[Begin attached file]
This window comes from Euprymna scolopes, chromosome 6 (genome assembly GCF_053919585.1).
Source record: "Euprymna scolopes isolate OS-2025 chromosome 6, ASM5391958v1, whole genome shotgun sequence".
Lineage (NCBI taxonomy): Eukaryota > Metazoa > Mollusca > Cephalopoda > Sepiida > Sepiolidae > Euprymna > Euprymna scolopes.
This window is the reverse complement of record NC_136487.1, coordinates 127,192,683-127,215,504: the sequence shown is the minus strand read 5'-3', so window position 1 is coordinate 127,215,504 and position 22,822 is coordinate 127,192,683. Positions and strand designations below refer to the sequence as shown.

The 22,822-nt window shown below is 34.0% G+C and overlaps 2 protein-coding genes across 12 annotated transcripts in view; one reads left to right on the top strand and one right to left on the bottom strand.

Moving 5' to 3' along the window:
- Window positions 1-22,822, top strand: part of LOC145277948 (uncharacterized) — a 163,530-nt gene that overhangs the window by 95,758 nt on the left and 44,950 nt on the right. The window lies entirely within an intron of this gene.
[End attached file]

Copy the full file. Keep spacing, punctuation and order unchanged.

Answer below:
This window comes from Euprymna scolopes, chromosome 6 (genome assembly GCF_053919585.1).
Source record: "Euprymna scolopes isolate OS-2025 chromosome 6, ASM5391958v1, whole genome shotgun sequence".
Lineage (NCBI taxonomy): Eukaryota > Metazoa > Mollusca > Cephalopoda > Sepiida > Sepiolidae > Euprymna > Euprymna scolopes.
This window is the reverse complement of record NC_136487.1, coordinates 127,192,683-127,215,504: the sequence shown is the minus strand read 5'-3', so window position 1 is coordinate 127,215,504 and position 22,822 is coordinate 127,192,683. Positions and strand designations below refer to the sequence as shown.

The 22,822-nt window shown below is 34.0% G+C and overlaps 2 protein-coding genes across 12 annotated transcripts in view; one reads left to right on the top strand and one right to left on the bottom strand.

Moving 5' to 3' along the window:
- Window positions 1-22,822, top strand: part of LOC145277948 (uncharacterized) — a 163,530-nt gene that overhangs the window by 95,758 nt on the left and 44,950 nt on the right. The window lies entirely within an intron of this gene.